Beginner's Gear Guide
February 20, 2016 at 6:57 pm #2189
With the Club gear night only a few weeks away I thought some people could use a quick guide to gear they might want to get when starting out.
While the club supplies everything you need for top roping most people prefer to have their own gear, particularly shoes.
Fit is the most important thing, try on as many different shoes as you can. A shoe that fits well will fit tightly all-over with no air pockets and no hot spots. Generally your toes should be at least slightly curled for best performance. Leather shoes will stretch by around one size, while synthetic shoes will hardly stretch at all.
It’s white and fluffy and makes your sweaty hands dry, it comes in chunky or powdered form and you should definitely have rigorous debates over which type is best. Make sure your chalk bag is big enough to get your whole hand into.
A basic harness no-frills harness like the Black Diamond Momentum is a good starter harness. More expensive harnesses have more padding, more gear loops, more adjustment or other special features for specific types of climbing eg. space for ice screw clippers, double belay loops etc.
Protects your noggin. Lighter is good but also more expensive.
ATC Guide or Reverso. And a HMS carabiner, this carabiner should only be used for belaying since you don’t want sharp nicks or scratches on the surface of the carabiner which could damage the rope.
A loop of 6mm or 7mm accessory cord. Various lengths from forearm length to arm-span length. Remember if you want your loop to be 1.5m long you need 3m of cord plus some extra for the knots (around 30cm).
Can be a sling, a purcell prusik (made from 5-6m of accessory cord) or a dedicated piece of equipment like the Metolius PAS 22 or Sterling Chain Reactor. Daisy chains are not ideal as an adjustable safety.
You’ll need at least two locking carabiners to clean a route. Most locking carabiners are keylock now, hook-nosed carabiners can get caught on hangers etc. Consider the size of the carabiner and the size of the gate opening, small gate openings can make cleaning difficult. Also consider the profile or thickness of the biner, a thin I-beam style carabiner might be easier to clip into a narrow opening like a chain or an already crowded bolt.
DMM Alpha Sport, the gold standard in sport draws.
Top Carabiner: Wire gates and some solid gates (eg. Petzl Spirit) are incompatible with bolt plates. There are fewer and fewer carroted routes around but it’s something to be aware of. Look at the nose of the carabiner, hook-nose carabiners are harder to clean and can hook up on a hanger, go for a carabiner with a steeply angled top bar that won’t easily hook up on a hanger/bolt.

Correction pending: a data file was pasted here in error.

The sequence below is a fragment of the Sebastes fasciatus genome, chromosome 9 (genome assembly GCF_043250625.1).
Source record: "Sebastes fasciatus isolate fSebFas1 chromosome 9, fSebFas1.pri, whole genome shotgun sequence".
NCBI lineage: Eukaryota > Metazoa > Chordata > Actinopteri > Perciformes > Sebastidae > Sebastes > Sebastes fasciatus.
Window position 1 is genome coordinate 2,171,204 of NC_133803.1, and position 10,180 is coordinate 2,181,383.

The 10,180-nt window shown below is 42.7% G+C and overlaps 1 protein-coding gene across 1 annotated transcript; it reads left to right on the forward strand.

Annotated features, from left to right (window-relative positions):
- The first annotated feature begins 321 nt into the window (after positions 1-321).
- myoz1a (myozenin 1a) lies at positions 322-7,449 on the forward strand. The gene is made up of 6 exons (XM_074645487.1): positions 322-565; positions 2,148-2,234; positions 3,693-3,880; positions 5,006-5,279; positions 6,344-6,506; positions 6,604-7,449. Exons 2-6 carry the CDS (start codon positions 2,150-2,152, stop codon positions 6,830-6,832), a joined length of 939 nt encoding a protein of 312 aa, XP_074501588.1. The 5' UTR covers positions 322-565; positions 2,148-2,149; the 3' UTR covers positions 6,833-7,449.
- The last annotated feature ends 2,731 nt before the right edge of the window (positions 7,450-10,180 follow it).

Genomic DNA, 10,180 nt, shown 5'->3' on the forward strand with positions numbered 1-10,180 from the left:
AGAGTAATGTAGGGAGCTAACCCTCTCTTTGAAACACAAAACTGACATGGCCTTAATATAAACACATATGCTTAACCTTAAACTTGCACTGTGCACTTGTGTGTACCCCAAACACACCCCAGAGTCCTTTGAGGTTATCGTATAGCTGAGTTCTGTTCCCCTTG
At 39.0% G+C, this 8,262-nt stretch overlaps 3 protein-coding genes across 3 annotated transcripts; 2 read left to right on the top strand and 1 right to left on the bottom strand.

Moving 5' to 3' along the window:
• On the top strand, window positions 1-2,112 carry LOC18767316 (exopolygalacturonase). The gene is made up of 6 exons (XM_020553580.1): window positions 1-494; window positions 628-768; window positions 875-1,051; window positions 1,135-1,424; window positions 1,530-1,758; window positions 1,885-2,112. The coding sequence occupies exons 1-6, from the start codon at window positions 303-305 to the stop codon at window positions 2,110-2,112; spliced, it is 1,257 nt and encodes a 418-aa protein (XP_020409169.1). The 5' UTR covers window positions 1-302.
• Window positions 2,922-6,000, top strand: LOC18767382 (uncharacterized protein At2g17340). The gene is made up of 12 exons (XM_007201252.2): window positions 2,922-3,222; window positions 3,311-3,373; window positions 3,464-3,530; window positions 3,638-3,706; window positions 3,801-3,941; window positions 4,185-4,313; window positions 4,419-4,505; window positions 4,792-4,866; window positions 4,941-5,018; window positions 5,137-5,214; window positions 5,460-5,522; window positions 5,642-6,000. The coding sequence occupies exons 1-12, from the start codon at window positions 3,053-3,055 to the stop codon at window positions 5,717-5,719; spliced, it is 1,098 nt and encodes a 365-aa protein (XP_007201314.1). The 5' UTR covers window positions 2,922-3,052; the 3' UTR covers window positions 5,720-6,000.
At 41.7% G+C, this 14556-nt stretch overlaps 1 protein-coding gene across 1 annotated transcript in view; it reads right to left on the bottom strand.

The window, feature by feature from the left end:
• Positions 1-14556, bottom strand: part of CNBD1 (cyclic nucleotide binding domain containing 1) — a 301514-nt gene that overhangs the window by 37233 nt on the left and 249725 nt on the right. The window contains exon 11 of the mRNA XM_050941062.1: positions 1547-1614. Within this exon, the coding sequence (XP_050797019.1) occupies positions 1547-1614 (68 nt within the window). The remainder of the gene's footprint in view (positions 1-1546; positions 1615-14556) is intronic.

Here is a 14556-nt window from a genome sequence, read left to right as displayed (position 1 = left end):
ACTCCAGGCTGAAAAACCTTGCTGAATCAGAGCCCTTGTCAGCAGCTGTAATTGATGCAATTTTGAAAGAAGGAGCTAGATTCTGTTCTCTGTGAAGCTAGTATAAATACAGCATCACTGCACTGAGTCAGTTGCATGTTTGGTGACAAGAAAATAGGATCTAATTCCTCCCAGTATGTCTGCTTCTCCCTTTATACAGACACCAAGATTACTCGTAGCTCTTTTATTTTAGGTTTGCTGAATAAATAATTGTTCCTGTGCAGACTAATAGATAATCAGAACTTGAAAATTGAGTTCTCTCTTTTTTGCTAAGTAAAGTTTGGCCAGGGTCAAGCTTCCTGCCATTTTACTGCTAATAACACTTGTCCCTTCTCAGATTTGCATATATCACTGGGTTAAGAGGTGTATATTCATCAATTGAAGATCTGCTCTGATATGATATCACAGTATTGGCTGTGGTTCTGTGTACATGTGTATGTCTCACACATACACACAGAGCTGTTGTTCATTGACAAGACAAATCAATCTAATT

Dog Bone: For sport climbing a thick dog bone is better because it stops the draw from twisting, thick dog bones are also easier to grab if you need to (don’t grab quickdraws). It’s useful to have a few different lengths as well as a couple of extendable alpine draws.
Bottom carabiner: Largely personal preference, try a few different gate styles to see what you like. Wire gates are lighter and less prone to gate flutter, bent gates are usually easier to clip. Check the size of the gate opening, big carabiners with big gate openings are easier to clip.
60m will get you up and down most routes in SE Queensland.
9.8mm – 10.3mm is a good balance between weight, usability and durability. Keep in mind your belay device is only compatible with a certain range of rope diameters.
A rope tarp will help keep your rope in good condition for longer.
Dry treatment: mostly unnecessary unless you’re doing ice climbing or canyoning.
Middle marker/Bi-pattern: Handy but you’ll need to re-mark the middle if you shorten your rope.
Extra length eg. 70m: Can be handy but you have to carry around an extra 10m of rope. Still left with a 60m rope if you have to cut the ends off.
Chime in with your experience, what’s your favourite piece of gear, what do you use every time you climb, what gear do you wish you bought when you started out?August 14, 2017 at 9:17 pm #3261
Lessons learned for gear-
For your safety (if you plan to buy one) I love how simple and cheap my purcell prussik is, just make sure you buy a carabiner with a thin nose to go with it (that way it always fits in the bolts 😛 )
If you plan to one day multipitch or belay from above (called top belaying) best to skip buying an average ATC XP and go straight for an AC guide or Petzl Reverso!
I like my 70m rope, rarely needed in Australia so might not be worth it but can be useful for long raps!
I AM SPARTACUS has the coolest chalk bags in town
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